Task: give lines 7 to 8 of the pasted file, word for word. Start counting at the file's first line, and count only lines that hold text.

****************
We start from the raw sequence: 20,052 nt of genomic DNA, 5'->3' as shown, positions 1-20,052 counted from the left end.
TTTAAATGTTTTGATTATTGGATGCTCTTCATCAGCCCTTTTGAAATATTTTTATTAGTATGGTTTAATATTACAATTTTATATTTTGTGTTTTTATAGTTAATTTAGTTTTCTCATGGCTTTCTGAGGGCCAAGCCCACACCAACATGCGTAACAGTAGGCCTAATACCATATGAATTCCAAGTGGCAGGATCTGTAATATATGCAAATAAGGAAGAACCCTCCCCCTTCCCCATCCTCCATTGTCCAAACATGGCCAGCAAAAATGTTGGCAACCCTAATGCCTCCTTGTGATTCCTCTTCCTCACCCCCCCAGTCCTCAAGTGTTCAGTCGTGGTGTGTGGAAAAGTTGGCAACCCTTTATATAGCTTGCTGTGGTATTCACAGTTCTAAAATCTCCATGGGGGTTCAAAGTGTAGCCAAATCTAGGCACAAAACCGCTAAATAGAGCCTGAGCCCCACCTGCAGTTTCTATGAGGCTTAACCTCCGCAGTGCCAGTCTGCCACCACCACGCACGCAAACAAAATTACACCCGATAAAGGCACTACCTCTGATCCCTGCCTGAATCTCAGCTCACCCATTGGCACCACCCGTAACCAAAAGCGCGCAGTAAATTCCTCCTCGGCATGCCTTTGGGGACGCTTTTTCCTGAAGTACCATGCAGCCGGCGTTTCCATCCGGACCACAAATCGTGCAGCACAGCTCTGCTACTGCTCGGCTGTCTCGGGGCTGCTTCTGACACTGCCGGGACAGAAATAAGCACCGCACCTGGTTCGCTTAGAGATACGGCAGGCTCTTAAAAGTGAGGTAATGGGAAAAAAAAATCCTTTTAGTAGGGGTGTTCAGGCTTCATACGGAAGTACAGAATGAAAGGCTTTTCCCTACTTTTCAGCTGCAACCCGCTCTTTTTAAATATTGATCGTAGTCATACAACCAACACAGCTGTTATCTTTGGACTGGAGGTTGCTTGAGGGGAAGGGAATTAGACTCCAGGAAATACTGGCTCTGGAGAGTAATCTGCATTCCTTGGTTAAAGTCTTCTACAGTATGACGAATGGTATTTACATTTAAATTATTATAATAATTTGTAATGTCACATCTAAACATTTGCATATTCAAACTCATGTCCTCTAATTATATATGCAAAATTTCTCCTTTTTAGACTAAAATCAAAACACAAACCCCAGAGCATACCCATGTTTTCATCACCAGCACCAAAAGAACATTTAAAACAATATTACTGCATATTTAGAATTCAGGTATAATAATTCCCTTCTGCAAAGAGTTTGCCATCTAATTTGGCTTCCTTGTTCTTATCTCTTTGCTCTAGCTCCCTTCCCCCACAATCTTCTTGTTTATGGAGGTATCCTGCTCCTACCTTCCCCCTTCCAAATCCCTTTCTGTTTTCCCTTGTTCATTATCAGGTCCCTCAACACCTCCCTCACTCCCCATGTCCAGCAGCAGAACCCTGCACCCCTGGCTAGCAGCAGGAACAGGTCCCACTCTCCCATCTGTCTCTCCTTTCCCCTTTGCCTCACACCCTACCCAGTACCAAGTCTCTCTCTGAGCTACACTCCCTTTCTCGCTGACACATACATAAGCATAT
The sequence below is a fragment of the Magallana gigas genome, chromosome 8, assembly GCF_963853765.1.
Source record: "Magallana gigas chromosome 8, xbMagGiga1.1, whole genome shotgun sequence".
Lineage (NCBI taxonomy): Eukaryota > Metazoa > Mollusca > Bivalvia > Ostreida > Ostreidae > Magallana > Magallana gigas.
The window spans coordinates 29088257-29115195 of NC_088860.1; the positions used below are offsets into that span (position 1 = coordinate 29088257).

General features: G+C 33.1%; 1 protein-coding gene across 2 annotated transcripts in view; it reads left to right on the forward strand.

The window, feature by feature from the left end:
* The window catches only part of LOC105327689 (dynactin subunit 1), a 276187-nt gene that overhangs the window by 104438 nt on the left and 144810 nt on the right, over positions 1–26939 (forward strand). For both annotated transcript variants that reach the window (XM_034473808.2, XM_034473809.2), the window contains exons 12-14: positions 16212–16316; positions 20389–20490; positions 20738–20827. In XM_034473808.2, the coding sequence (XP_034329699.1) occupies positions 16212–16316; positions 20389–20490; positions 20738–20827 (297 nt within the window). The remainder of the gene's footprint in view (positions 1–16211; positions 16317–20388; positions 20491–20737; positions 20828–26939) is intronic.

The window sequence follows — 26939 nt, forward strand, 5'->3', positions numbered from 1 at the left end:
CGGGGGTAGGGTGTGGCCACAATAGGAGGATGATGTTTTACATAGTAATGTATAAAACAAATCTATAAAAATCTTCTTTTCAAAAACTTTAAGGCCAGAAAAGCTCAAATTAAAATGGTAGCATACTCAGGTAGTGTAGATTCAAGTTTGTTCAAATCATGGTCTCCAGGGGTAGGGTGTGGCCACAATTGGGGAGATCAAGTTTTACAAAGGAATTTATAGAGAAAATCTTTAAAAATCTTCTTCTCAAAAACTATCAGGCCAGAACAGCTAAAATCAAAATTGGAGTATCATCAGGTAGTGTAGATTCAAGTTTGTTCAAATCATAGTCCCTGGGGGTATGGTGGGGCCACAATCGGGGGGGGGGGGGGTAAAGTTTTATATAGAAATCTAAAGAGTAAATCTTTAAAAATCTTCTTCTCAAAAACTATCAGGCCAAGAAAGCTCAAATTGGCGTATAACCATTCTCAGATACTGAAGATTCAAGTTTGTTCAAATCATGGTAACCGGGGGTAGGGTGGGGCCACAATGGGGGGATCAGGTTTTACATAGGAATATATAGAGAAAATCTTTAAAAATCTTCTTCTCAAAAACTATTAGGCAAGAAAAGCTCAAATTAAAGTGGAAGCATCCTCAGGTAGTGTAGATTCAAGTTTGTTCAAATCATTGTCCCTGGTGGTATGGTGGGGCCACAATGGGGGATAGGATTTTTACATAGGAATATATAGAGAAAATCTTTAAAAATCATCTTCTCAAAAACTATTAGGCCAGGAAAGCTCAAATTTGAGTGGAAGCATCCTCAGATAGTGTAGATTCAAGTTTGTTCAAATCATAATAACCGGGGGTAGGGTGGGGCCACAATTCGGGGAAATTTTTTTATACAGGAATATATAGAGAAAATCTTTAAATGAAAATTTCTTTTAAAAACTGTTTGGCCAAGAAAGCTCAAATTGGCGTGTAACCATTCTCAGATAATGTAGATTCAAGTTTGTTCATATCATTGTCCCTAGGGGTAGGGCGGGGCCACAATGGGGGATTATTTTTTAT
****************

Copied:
General features: G+C 33.1%; 1 protein-coding gene across 2 annotated transcripts in view; it reads left to right on the forward strand.

The window, feature by feature from the left end: